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Mental damage from CIA tactics is disputed

Justice Department memos say no permanent harm was inflicted from interrogation techniques, but some doctors and psychologists disagree.

April 20, 2009|Sarah Gantz and Ben Meyerson

WASHINGTON — The conclusion in recently released Justice Department memos that CIA interrogation techniques would not cause prolonged mental harm is disputed by some doctors and psychologists, who say that the mental damage incurred from the practices is significant and undeniable.

An August 2002 memo outlined 10 interrogation techniques used on top Al Qaeda suspects, including waterboarding, stress positions and -- for one prisoner with a known fear of insects -- cramped confinement with a bug. Other memos also described such techniques.

"I disagree wholeheartedly with their contention that there are no long-term psychological effects of these treatments," said Nina K. Thomas, an adjunct clinical associate professor at New York University's postdoctoral program in psychotherapy and psychoanalysis, who has worked with torture victims.

Interrogation techniques undoubtedly have lasting effects, she said, such as paranoia, anxiety, hyper-vigilance and "the destruction of people's personalities."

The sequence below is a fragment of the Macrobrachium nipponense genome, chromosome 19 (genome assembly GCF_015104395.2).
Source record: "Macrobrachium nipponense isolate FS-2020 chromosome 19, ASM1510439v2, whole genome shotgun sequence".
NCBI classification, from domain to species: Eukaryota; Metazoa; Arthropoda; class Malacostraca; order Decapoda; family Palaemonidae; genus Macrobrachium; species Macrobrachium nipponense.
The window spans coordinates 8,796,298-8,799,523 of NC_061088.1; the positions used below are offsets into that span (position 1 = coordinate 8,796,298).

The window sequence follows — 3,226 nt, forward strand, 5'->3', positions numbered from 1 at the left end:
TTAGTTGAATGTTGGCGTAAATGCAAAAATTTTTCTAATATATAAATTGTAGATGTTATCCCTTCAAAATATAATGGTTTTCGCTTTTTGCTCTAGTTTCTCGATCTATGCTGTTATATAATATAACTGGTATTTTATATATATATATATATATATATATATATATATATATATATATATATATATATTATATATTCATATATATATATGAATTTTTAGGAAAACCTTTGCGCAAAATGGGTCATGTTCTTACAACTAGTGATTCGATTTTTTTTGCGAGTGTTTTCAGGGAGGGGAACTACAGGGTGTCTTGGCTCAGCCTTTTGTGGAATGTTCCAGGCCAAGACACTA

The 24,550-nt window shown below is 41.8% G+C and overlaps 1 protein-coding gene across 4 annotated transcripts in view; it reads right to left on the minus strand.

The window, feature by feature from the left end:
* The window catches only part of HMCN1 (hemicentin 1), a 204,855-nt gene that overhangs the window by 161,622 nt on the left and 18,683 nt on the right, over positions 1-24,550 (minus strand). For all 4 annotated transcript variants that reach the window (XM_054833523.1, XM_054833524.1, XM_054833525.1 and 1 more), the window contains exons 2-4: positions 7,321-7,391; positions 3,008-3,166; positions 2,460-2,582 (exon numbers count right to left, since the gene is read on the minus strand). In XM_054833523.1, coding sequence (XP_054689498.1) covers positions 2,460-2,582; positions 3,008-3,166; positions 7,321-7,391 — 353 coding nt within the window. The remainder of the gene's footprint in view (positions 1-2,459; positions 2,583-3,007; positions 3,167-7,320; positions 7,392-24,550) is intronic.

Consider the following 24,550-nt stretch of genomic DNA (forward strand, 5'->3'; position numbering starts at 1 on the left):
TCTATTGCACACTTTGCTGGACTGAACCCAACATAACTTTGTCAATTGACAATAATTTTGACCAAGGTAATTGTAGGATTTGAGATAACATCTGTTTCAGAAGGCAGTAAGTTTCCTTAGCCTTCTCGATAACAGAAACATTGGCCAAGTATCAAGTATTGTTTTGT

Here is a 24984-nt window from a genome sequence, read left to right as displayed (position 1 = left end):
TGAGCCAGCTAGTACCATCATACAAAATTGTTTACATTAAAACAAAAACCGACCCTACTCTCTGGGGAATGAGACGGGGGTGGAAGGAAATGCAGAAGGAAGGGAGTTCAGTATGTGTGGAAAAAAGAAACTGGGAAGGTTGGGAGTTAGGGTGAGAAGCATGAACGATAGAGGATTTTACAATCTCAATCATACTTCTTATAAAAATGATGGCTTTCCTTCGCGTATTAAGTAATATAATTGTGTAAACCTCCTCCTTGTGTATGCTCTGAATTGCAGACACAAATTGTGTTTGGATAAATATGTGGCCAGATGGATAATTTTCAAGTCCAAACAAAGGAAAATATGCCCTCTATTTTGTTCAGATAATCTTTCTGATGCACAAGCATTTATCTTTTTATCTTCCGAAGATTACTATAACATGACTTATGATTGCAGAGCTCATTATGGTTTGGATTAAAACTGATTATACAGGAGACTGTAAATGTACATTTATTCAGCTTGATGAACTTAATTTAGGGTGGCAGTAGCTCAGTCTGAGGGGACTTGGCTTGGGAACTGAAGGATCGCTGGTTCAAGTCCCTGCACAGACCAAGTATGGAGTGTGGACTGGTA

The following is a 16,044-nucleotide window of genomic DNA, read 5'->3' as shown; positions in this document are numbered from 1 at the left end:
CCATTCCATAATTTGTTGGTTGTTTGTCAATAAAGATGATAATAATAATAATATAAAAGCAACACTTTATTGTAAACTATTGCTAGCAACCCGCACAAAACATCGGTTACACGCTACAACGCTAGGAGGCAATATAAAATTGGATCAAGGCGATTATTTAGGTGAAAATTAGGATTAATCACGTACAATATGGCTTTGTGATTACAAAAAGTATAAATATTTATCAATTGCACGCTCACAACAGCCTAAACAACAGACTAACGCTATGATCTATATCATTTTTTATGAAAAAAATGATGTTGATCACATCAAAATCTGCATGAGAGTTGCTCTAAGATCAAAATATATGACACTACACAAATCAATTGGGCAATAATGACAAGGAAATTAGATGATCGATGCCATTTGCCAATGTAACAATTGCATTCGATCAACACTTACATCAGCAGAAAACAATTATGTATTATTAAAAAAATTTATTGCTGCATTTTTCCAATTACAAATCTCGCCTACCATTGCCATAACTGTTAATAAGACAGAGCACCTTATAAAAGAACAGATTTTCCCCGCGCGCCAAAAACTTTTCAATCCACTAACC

Brad Olson, a research professor of psychology at Northwestern University, said the approved methods could be extremely damaging.

"Even given individual differences in a person's resilience, over time -- using any of those techniques in combination -- there's absolutely no question they are going to lead to permanent mental harm," Olson said.

When interrogators were tipped off to one prisoner's fear of insects, they planned to put him and a bug in a box, although the CIA said it never did so.

"Some of these [techniques] clearly have a very real physical component," said Dr. Allen Keller, director of the Bellevue/NYU Program for Survivors of Torture. He cited waterboarding, in which water is poured over the face to simulate drowning, as an example.

A prisoner deprived of sleep may be overwhelmed with memories of torture when they become tired years later, Keller said. The same is true, he said, for the stomach growls of those tortured by starvation.

But David Rivkin, who served in the Justice Department under Presidents Reagan and George H. W. Bush, defended the practices. He said the military had been subjecting its own to these techniques for years during training.

"If this is torture, we've been torturing our own soldiers for years," Rivkin said. "Why is it that we are all of a sudden revolted and aghast?"

In Rivkin's estimation, these techniques are better than other methods of coercion. "They're not easy, but they're enormously restrained -- they're not relying on brute force, they're not relying on infliction of pain," he said.

Regardless of its lasting damage, torture is not an effective way of extracting information, said Fathali Moghaddam, a professor of psychology at Georgetown University.

"Depending on the individual being tortured, all of these can have the effect of leading the individual being tortured to give completely incorrect information -- as a way of stopping the pain," Moghaddam said.

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sgantz@tribune.com

bmeyerson@tribune.com

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